Before getting to actual analysis, let me quickly illustrate the extraordinarily large numbers that combinatorial situations can yield, which are belied by the visually unremarkable decimal values in the resultant probability. For a small, but otherwise arbitrary toy example of $m=9$, $n=11$, and $k=48$, we find \[P_0 = \frac{193212130136969871163154203084800}{1896606883355394007986178778726400} \approx 0.10187,\] where the numerator and denominator each exceed 30 digits.

Blow your phone trumpet

Blocking can be examined for any situation where $m$, $n$, and $k$ can be characterised, so let’s look at my own phone as an example. I’ve experienced a few different neighbour spoofing schemes. The most specific schemes I’ve come across display actual names of local establishments, eg banks, medical offices, car dealerships, and restaurants. I must admit to having been tricked into answering some of these kinds of calls. For my locale, I will estimate a corresponding value of $k=500$ possible phone numbers in the catalogue. A less sophisticated scheme I have also experienced displays a telephone number, where my 3-digit area code and 3-digit exchange prefix are duplicated, but the trailing 4 digit line number varies. Here, $k\approx10,000$. The least specific neighbour-spoofing for north American telephones only uses the same area code, so we have $k \approx 7,920,000$ due to various reserved and disqualified numbers within the larger set of 107 possibilities. This is the weakest scheme, as presumably recipients aren’t likely to answer these calls. To help us consider number blocking over a one week period, I vetted my phone calls for a week and received a vast $n=77$ spam calls. The solution for $P_0$ that we calculated gives the probability of no matches. Let’s call the probability of one or more matches, ie successful blocks, the blocking probability, $P_B = 1-P_0$. The graph below shows blocking probabilities for the various neighbour-spoofing schemes described above as a function of the recipient’s blocking aggressiveness, ie size $m$ of their blocked number list.

Blocking probabilities calculated by the exact and approximate solutions for various levels of neighbour-spoofed spam calls. The blue curves depict the toy enumeration example above (solid line is exact, dashed line is approximate), for which $n=11$ and $k=48$. All other curves apply to the number blocking problem, for which $n=77$. For these, the exact and approximate results are visually indistinguishable.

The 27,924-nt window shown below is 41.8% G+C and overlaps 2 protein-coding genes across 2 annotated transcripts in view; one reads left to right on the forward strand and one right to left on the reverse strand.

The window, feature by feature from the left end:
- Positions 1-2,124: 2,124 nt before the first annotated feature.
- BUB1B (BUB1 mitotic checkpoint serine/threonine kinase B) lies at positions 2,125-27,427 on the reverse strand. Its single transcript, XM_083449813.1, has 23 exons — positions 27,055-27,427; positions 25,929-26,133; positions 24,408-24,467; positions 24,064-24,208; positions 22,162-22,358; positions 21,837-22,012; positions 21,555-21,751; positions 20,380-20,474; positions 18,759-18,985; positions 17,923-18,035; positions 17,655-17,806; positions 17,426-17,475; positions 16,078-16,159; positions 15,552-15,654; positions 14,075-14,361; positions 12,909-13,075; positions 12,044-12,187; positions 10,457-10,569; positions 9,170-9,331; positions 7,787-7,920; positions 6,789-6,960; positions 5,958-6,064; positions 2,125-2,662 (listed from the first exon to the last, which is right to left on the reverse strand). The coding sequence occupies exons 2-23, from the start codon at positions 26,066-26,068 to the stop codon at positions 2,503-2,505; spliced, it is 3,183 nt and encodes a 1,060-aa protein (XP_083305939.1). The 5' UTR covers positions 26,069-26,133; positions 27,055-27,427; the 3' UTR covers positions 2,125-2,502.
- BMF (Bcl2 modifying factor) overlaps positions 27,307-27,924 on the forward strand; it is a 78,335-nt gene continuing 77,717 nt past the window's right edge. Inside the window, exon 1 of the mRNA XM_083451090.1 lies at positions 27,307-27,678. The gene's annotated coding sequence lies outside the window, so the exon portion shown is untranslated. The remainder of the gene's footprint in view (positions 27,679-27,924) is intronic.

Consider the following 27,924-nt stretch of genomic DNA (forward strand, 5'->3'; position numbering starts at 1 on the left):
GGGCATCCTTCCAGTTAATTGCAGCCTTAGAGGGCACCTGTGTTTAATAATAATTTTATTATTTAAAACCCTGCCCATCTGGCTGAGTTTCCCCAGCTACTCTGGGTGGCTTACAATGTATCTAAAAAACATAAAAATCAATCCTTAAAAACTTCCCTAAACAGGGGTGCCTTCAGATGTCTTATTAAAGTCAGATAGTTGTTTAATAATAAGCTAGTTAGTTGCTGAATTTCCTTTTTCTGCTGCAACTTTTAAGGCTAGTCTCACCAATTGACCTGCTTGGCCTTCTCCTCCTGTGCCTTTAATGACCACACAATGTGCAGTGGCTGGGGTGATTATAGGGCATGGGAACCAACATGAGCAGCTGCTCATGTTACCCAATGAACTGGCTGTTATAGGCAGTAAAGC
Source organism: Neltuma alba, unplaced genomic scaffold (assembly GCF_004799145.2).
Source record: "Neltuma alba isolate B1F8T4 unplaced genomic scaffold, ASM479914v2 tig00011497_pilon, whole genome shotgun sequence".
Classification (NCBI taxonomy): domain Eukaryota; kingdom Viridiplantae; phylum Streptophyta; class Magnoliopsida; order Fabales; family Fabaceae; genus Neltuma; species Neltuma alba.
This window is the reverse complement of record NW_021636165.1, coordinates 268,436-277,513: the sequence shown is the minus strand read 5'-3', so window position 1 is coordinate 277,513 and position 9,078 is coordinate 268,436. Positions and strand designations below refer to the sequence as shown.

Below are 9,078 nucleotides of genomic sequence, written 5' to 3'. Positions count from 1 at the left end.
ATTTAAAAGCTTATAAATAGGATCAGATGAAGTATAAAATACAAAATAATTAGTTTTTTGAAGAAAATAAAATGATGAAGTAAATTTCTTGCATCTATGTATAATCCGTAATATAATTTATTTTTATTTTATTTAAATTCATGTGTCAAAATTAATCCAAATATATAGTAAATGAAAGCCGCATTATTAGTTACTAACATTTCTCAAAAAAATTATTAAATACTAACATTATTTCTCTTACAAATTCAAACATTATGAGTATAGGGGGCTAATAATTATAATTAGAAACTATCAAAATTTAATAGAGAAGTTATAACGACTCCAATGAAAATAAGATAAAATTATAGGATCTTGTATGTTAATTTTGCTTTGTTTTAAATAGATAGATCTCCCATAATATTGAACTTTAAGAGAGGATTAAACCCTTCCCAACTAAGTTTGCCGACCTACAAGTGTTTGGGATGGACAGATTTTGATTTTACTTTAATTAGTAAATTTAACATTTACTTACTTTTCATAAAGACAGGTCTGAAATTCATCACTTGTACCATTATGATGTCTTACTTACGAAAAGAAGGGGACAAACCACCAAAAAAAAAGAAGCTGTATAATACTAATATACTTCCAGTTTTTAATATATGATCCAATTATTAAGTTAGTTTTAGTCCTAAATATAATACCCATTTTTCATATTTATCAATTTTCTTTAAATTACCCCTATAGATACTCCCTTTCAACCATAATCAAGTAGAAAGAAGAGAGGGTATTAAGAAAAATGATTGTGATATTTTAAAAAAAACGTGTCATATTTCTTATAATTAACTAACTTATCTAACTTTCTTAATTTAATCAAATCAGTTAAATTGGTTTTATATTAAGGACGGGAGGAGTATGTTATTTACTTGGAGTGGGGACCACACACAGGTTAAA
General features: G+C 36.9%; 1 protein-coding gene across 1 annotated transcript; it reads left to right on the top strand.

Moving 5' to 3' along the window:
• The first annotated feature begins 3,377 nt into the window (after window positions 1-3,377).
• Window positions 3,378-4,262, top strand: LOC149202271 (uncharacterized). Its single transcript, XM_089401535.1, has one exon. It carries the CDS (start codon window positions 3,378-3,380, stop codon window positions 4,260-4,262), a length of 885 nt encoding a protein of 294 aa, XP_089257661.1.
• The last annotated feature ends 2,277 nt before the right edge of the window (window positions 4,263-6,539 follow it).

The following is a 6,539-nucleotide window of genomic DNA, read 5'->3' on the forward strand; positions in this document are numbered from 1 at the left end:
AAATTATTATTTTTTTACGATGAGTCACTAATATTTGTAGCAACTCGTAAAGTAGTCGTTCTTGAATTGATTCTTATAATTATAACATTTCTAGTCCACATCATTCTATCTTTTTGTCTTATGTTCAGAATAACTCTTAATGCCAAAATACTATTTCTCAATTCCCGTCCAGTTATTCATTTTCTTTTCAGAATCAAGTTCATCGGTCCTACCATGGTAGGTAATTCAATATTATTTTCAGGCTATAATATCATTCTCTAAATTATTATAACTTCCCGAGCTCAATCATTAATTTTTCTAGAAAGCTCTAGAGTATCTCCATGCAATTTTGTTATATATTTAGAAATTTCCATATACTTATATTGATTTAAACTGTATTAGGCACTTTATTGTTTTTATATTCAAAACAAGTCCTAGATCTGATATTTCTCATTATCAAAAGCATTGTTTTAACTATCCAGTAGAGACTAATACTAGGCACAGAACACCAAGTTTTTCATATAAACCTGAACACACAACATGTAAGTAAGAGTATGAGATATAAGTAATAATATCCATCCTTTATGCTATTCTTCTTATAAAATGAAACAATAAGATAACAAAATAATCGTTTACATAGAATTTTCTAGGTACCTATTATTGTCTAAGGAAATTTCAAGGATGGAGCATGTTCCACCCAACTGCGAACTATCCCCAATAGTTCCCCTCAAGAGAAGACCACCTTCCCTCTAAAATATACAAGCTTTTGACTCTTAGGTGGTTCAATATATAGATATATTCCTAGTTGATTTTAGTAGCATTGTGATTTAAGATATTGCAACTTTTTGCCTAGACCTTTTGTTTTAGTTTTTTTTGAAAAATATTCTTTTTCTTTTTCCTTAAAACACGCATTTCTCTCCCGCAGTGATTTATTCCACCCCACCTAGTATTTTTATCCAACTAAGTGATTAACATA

Two somewhat surprising aspects stand out. First, what was clearly a huge error in the approximate solution for $m=n=k=2$ in the coin matching example is dramatically decreased for the toy enumeration example of $k=48$ and subsequently all but disappears for our actual number blocking analysis, where $k \ge 500$ (green, orange, and pink curves). Neglecting event dependence and applying asymptotic approximation quickly become acceptable as the parameters of this problem increase. This is because the former results from a rapidly growing sample space in which the outcomes of joint events are increasingly unaffected by one another, while the latter is explained by comparing associated expansions, as mentioned above. As a result, our telephone problem appears to be well described by the approximate result, $P_0^{A} \approx \textrm{e}^{-mn/k}$. Of course, we could not have known this without first developing the exact combinatorial solution to the problem. Note that brute force numerical evaluation would also have been limited, as suggested by the fact that even our toy example of $k = 48$ weighs in at $\sim 10^{34}$ possible combinations to check.

Now that you’ve stopped getting so many spam calls, you can stop leaving your phone in the garden

The second observation echoes the nonintuitive result of the birthday problem. Namely, matching, which is to say `number blocking’, commences with high probability even for relatively small collections of pre-blocked numbers in the recipient’s phone. For example, it reaches 90% at $m = 15$ for specific neighbour spoofing ($k = 500$) and at $m = 295$ for area code and prefix spoofing ($k = 10000$). In other words, in this particular case, there is very high probability of blocking one or more new calls when only $m / k \approx 3$% of the available numbers have been blocked! Agreement between these two scenarios is not a coincidence, as some quick algebra on the exponential solution shows: $m/k=-\ln(1 – P_B) / n$. My own phone, having 455 blocked numbers, would seem to be well-positioned against the better neighbour-spoofing attacks (green and orange curves), but not the weakly targeted calls (pink curve). Luckily I don’t tend to answer the weakly-targeted calls anyway so this isn’t too much of a concern.


Of course, our analysis here is still limited: it fails to account for many spammers simultaneously using multiple different spoofing schemes, nor does it quantify the distribution of the number of calls blocked. Nevertheless, this is another example in a seemingly endless succession showing the remarkable power of mathematics to provide meaningful insights into nontrivial, real world problems. In his essay The unreasonable effectiveness of mathematics in the natural sciences, Eugene Wigner quipped that this insight mathematics offers borders on the mysterious—I have long been inclined to agree.

Michael is at Washington University in St Louis, Missouri, USA. Between his work in cancer bioinformatics and theoretical mechanics, he spends time playing the accordion.